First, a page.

Many popular courtroom dramas include a scene in which someone comes bursting through the courtroom doors, shouting, and is immediately held in contempt and put into handcuffs. In a real court setting, this scenario is unlikely -- however, there are a number of instances in which you or a family member attending a court proceeding may find yourself in danger of being held in contempt. Read on to learn more about precisely which courtroom activities can find you answering a charge of direct contempt.
What is the difference between direct and indirect contempt?
You may have heard of someone being held in contempt for failure to pay child support or failure to appear at a court hearing. However, this type of contempt -- termed "indirect contempt" -- is different from criminal contempt (or "direct contempt"). Indirect contempt involves the willful defiance of a lawful court order, while direct contempt involves a disruption of courtroom proceedings.
In order for a judge to find you guilty of indirect contempt, you must be issued notice of a hearing at which you must show cause for why you should not be held in contempt. If you appear at the hearing and can show evidence that you have attempted to right the issue (such as making back payments on child support, or showing that your car broke down just before a previous scheduled appearance) the judge may choose not to hold you in contempt. If you cannot show good cause for why you should not be held in contempt, you may be fined.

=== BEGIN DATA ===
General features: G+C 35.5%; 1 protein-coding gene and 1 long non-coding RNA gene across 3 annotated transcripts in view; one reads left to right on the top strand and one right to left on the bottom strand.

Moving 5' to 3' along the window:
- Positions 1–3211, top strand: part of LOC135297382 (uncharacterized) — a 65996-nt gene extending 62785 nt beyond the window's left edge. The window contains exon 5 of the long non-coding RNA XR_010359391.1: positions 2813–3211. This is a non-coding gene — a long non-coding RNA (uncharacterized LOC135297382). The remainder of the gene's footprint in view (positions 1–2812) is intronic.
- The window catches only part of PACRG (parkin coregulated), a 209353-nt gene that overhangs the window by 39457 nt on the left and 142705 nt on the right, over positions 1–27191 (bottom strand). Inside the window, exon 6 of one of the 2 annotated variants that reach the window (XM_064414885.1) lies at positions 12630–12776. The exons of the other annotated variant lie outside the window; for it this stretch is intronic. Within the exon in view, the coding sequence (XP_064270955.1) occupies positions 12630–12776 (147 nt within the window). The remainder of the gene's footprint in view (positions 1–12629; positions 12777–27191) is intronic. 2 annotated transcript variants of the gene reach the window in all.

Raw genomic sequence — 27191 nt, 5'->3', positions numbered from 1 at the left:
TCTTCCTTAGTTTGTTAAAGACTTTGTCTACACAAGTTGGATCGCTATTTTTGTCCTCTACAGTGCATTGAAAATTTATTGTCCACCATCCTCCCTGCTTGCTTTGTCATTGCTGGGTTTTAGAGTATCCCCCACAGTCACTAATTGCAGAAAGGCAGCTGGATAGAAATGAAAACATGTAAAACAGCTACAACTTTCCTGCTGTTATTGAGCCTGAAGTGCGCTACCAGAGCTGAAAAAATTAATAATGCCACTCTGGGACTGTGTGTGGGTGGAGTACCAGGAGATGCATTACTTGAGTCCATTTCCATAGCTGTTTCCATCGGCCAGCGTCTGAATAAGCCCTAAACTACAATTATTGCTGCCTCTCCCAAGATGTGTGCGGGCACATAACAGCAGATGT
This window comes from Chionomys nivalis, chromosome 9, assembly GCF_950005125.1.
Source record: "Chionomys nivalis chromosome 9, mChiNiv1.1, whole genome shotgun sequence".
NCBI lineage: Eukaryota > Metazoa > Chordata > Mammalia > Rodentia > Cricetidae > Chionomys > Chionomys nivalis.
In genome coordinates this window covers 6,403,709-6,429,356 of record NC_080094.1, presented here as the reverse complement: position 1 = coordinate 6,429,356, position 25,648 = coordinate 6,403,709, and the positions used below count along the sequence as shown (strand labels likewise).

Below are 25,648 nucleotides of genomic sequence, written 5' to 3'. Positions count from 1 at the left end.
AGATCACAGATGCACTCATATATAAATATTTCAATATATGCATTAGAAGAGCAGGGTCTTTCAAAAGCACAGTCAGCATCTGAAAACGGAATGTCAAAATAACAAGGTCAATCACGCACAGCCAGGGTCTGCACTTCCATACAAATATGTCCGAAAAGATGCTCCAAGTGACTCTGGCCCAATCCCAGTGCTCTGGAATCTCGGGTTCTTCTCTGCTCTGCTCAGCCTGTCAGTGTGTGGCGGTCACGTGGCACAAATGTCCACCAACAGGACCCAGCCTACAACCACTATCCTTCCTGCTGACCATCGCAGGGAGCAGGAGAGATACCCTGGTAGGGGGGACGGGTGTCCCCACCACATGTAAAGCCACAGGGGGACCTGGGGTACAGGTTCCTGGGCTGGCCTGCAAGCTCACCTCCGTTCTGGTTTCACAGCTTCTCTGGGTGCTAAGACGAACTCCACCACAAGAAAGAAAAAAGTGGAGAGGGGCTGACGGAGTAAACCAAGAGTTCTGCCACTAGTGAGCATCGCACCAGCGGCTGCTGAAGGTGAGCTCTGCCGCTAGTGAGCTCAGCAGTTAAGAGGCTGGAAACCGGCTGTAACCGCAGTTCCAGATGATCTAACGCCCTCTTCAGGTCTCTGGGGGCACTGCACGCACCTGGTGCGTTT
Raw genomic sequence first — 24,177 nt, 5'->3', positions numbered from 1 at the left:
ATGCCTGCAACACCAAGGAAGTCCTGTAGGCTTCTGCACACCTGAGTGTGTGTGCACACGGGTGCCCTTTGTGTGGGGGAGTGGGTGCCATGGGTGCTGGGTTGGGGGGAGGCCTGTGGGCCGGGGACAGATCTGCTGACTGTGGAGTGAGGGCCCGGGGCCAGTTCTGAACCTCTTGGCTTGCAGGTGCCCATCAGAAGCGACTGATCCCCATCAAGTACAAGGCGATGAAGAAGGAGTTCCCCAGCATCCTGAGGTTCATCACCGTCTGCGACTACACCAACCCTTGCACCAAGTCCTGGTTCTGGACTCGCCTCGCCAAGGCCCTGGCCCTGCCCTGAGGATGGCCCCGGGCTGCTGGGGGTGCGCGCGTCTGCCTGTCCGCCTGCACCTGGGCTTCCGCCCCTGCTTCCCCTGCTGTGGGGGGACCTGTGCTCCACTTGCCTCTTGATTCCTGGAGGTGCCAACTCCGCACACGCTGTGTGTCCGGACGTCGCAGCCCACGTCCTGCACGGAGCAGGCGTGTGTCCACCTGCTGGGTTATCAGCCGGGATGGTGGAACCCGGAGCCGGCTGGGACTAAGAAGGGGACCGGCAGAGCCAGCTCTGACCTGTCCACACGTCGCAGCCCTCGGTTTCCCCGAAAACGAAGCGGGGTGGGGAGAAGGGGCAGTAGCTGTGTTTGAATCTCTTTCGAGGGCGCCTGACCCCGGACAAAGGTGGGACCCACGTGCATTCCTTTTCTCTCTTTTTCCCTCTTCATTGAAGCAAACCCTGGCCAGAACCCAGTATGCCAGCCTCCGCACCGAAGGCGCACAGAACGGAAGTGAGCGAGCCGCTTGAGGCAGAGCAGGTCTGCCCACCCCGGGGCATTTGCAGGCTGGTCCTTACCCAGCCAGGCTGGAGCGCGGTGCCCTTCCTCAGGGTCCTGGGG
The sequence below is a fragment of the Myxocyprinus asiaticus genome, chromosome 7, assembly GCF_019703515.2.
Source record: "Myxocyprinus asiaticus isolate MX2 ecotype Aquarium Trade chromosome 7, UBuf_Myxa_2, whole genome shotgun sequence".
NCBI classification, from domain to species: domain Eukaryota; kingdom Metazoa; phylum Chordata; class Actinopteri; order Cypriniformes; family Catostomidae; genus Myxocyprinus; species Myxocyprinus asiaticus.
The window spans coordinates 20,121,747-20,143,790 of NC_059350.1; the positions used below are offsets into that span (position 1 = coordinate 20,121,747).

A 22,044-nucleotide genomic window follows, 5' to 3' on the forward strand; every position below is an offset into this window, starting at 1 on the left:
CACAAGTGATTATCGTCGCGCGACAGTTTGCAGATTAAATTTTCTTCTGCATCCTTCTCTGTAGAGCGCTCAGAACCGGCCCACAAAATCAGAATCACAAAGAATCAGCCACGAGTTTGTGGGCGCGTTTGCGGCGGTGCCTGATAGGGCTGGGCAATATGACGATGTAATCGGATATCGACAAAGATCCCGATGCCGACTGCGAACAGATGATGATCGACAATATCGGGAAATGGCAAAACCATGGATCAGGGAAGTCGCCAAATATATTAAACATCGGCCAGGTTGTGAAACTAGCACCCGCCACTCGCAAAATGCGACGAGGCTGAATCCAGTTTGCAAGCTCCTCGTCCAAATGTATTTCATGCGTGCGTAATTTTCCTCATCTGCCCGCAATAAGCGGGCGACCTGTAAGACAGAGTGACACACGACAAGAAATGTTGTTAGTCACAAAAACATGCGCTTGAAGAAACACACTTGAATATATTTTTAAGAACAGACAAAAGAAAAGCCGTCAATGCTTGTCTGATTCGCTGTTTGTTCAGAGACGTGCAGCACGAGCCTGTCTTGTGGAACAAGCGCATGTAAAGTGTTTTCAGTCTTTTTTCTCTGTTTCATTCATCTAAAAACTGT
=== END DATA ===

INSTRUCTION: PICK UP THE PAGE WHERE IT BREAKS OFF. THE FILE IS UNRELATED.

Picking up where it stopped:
For you to be found in direct contempt, you must be engaged in conduct that is disruptive or distracting to the court. The judge may call you before the court as soon as the conduct begins, or instruct you to wait until the other proceedings are over. At that point, you are brought before the judge to apologize or purge your contempt. If you fail to do so, you may be fined or jailed.
What types of activities can lead to a finding of contempt?
Most citizens don't contemplate shouting in the courtroom or passing out pamphlets when they head to court, so contempt may be the farthest thing from your mind. However, many more sedate activities can still find you answering to the judge. For example, in at least one case, a courtroom spectator was found in contempt and sentenced to 30 days in jail for texting on his cell phone during his friend's court proceedings. You may also be found in contempt for frequently entering and exiting the courtroom, or for whispering or laughing, if the judge deems the conduct disruptive.
If you plan to attend court in the future, keep these procedural guidelines in mind -- and keep your cell phone in your pocket! Contact a criminal attorney for more information on the matter.